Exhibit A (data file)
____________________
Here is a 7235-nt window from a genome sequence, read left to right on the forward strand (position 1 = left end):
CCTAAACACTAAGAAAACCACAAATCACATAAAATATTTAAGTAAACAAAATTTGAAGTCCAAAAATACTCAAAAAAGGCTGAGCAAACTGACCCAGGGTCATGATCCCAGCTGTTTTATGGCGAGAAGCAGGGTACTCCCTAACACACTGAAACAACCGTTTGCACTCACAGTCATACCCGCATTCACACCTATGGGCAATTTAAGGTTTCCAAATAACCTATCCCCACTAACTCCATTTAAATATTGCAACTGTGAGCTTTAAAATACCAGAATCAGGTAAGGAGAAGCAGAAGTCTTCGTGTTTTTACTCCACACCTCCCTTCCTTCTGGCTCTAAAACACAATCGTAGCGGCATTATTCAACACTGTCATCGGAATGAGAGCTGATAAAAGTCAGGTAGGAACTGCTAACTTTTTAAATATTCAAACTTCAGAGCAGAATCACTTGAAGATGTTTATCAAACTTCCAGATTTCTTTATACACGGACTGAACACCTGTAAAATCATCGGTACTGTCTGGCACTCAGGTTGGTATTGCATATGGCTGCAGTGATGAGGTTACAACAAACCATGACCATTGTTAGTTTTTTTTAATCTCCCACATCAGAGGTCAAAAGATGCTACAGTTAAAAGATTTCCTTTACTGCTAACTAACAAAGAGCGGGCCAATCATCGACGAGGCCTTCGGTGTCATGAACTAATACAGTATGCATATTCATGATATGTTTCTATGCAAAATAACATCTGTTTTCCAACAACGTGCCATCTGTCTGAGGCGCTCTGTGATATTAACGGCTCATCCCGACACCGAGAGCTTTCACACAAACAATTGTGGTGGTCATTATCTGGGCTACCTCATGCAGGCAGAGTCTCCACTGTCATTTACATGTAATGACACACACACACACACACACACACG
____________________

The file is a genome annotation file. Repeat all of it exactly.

Here is a 7235-nt window from a genome sequence, read left to right on the forward strand (position 1 = left end):
CCTAAACACTAAGAAAACCACAAATCACATAAAATATTTAAGTAAACAAAATTTGAAGTCCAAAAATACTCAAAAAAGGCTGAGCAAACTGACCCAGGGTCATGATCCCAGCTGTTTTATGGCGAGAAGCAGGGTACTCCCTAACACACTGAAACAACCGTTTGCACTCACAGTCATACCCGCATTCACACCTATGGGCAATTTAAGGTTTCCAAATAACCTATCCCCACTAACTCCATTTAAATATTGCAACTGTGAGCTTTAAAATACCAGAATCAGGTAAGGAGAAGCAGAAGTCTTCGTGTTTTTACTCCACACCTCCCTTCCTTCTGGCTCTAAAACACAATCGTAGCGGCATTATTCAACACTGTCATCGGAATGAGAGCTGATAAAAGTCAGGTAGGAACTGCTAACTTTTTAAATATTCAAACTTCAGAGCAGAATCACTTGAAGATGTTTATCAAACTTCCAGATTTCTTTATACACGGACTGAACACCTGTAAAATCATCGGTACTGTCTGGCACTCAGGTTGGTATTGCATATGGCTGCAGTGATGAGGTTACAACAAACCATGACCATTGTTAGTTTTTTTTAATCTCCCACATCAGAGGTCAAAAGATGCTACAGTTAAAAGATTTCCTTTACTGCTAACTAACAAAGAGCGGGCCAATCATCGACGAGGCCTTCGGTGTCATGAACTAATACAGTATGCATATTCATGATATGTTTCTATGCAAAATAACATCTGTTTTCCAACAACGTGCCATCTGTCTGAGGCGCTCTGTGATATTAACGGCTCATCCCGACACCGAGAGCTTTCACACAAACAATTGTGGTGGTCATTATCTGGGCTACCTCATGCAGGCAGAGTCTCCACTGTCATTTACATGTAATGACACACACACACACACACACACACG